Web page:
Executive Programs for Women Leaders: Breaking the Glass Ceiling

Executive Programs for Women Leaders: Breaking the Glass Ceiling

Business schools aim to increase substantially the number of women who are leaders, but real change must come from within companies themselves

As companies worldwide come under pressure to appoint more women to senior leadership positions, business schools are seeing a rush of demand for executive education programs that build the networks and tools that can help women in their leadership development.

These courses aim to increase substantially the number of women who are leaders, or business owners, in top positions. Women tend to face several barriers throughout their careers, which makes it less likely for them to reach the upper echelons of business.

“Traditionally, corporate environments have been set up for and promote people who display typically ‘masculine’ leadership styles and ways to negotiate and network,” says Nuria Chinchilla, Women and Leadership Chair at IESE Business School in Barcelona, and academic director of IESE’s executive courses in women and leadership.

These cultures also fail to give the flexibility needed to help promote work and family conciliation. “Research shows that women are often the principal caregivers in families,” says Chinchilla. “The pressures of balancing work with family responsibilities, alongside rigid work schedules, can be a stumbling block to career progression.”

She believes that executive education can help increase the number of women leaders throughout the talent pipeline. “The formal training a business school education provides can help by arming women leaders with the tools, techniques, and knowledge to help them navigate some of the barriers to their progression, and provide concrete business credentials,” Chinchilla says.

Executive education courses aiming to help break the ‘glass ceiling’

The strong — and diverse — networks that business schools can provide are also invaluable. “In male-dominated environments, it is more likely that various important business decisions and relationships are nurtured through informal networking in casual settings where women are either not likely to be included or where the dynamics change if they are,” she says.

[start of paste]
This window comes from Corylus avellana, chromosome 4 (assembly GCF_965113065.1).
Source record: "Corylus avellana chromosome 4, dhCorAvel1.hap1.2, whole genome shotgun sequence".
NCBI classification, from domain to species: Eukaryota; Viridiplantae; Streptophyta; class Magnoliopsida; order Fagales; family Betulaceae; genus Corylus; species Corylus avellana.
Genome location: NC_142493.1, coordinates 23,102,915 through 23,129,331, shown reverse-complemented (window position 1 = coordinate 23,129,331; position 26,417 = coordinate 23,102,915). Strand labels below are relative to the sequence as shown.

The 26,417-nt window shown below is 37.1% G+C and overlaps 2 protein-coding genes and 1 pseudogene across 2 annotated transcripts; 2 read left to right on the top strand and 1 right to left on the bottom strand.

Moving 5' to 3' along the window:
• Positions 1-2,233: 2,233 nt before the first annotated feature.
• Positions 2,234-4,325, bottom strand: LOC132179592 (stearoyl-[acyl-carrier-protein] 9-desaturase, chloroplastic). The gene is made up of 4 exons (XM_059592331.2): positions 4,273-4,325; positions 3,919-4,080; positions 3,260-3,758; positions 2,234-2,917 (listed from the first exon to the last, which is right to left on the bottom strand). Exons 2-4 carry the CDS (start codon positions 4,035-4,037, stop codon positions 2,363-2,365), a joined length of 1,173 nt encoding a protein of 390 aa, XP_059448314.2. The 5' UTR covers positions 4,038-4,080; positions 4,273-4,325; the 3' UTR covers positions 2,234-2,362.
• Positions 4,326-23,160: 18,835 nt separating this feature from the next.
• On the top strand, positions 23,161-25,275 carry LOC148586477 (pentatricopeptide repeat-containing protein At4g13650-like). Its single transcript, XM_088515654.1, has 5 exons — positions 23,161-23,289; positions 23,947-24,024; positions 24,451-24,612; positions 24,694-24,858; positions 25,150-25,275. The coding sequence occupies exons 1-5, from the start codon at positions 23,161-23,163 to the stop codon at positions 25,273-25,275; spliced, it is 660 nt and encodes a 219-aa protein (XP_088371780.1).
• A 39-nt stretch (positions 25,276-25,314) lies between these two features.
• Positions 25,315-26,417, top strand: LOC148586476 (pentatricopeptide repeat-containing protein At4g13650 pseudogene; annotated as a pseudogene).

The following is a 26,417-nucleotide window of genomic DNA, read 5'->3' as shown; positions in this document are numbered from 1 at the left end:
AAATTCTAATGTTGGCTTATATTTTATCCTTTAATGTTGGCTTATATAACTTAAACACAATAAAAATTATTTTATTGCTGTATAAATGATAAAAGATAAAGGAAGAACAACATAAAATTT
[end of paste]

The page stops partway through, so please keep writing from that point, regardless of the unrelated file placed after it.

In IESE’s Women and Leadership programs, participants learn how to identify the main challenges and factors hindering their career progress, develop effective negotiation techniques based on their strengths, and practical tools to help reconcile work-life balance issues.

“There is an enormous impact in terms of participants’ professional lives and career trajectory, with many using it as a springboard to their next role,” says  Chinchilla. “In addition, many also talk about how it has positively impacted their personal lives.”

IESE’s program is one of a growing number of courses that are aiming to help break the ‘glass ceiling’. The Carlson School of Management, at the University of Minnesota, offers the “Women in Leadership: Inspire, Influence & Impact” course. Spain’s IE Business School runs the “Rise Executive Women Leadership” program.

Robust demand for women leadership programs

With companies pushing for equality in senior leadership positions, demand for these training programs is robust. “Current trends indicate that boards are recruiting more widely,” says Carolyn Goerner, co-director of the Women’s Initiative at the Indiana University Kelley School of Business in the US, which offers the Women in Leadership certificate.

On the course, leaders build a personal profile highlighting their current strengths and identifying specific areas where they’d like to improve. They also understand and deal with both conscious and unconscious bias toward women, along with building personal credibility and executive presence that is consistent with their identity and values.

“Many times women have mostly or all male role models, so they may look to enact a masculine leadership style, even if it feels inauthentic,” says Goerner.

IESE’s Chinchilla also reflects this challenge. “One challenge is the temptation to feel they have to fit the leadership mold that is dominant in the work environment, even if they would have more positive business outcomes by taking advantage of what makes them unique,” she says. “The key is understanding your strengths and how to use them to your advantage in leadership settings.”

On the Kelley School’s program, the biggest take-away for women leaders has been a boost in personal confidence. “Our participants leave the program with the belief that they can and should investigate promotions and stretch assignments,” Goerner says. “They work through insecurities to present themselves in professional, credible ways.”

She believes that business schools have an opportunity to prepare more women for corporate leadership, but schools cannot affect the retention and promotion of women directly, particularly in the short term.

“Women are still prone to leave companies with cultures prone to unhealthy competition,” says Goerner. “Companies that don’t address wage inequality or systemic bias also won’t retain women in the long run.”

Business schools can provide insight on these issues through research, consulting and executive education – but real change has to happen within the organizations themselves.

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